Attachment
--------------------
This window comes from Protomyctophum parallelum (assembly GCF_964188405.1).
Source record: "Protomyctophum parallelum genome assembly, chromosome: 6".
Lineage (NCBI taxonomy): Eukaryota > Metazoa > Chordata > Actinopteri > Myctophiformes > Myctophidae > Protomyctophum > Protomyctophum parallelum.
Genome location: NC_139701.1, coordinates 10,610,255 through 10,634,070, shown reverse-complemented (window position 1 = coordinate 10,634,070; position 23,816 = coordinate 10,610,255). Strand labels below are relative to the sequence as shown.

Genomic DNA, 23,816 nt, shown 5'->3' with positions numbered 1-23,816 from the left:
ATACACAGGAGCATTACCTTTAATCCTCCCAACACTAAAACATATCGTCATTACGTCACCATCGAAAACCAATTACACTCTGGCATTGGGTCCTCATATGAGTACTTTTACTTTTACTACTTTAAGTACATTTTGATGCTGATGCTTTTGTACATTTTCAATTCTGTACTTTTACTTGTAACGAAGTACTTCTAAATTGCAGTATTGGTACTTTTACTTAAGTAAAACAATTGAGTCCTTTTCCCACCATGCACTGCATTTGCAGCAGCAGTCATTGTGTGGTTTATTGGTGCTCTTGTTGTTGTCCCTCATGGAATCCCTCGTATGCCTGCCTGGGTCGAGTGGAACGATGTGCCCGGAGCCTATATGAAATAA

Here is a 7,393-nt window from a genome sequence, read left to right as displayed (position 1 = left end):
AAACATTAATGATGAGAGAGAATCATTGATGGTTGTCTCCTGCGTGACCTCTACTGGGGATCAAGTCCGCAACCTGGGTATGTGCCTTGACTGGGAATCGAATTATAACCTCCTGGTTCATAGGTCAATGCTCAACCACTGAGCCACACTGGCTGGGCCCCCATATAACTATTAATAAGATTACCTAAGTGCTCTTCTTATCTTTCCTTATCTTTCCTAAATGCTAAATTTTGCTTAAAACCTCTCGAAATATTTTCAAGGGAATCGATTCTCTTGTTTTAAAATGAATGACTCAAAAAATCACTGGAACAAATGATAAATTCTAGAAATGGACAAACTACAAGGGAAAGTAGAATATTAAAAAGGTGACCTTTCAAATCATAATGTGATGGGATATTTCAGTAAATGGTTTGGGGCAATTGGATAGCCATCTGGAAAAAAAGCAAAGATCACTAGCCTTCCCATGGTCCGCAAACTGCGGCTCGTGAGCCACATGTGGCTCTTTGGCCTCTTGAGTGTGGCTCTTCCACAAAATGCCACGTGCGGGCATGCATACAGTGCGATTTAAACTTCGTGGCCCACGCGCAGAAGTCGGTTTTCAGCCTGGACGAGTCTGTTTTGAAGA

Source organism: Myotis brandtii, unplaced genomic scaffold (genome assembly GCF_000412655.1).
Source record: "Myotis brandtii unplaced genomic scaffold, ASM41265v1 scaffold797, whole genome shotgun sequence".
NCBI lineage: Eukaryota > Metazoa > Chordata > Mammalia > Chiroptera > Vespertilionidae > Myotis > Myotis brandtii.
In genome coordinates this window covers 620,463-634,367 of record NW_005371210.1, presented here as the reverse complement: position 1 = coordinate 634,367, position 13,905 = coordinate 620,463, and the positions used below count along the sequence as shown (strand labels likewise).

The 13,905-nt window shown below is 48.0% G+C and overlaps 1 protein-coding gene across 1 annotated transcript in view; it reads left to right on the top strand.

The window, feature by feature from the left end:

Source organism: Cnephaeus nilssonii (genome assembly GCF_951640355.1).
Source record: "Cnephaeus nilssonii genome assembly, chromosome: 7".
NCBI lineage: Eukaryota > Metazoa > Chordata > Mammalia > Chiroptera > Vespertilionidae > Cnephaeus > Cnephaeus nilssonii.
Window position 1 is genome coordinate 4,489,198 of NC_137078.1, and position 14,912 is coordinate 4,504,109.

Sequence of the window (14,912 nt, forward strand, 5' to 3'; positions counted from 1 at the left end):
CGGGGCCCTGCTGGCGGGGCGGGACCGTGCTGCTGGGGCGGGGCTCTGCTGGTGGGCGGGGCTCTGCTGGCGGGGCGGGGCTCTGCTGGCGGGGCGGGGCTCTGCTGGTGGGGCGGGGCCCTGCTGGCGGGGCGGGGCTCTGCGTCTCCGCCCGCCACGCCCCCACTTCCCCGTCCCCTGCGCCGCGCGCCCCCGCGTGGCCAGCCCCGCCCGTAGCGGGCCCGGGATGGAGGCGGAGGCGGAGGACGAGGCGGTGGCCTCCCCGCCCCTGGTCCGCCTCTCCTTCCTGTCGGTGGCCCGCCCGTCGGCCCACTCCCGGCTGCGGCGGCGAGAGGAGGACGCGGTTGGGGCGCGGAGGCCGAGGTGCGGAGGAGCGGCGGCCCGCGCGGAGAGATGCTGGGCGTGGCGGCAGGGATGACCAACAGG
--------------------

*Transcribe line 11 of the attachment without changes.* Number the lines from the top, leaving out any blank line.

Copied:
NCBI lineage: Eukaryota > Metazoa > Chordata > Mammalia > Chiroptera > Vespertilionidae > Myotis > Myotis brandtii.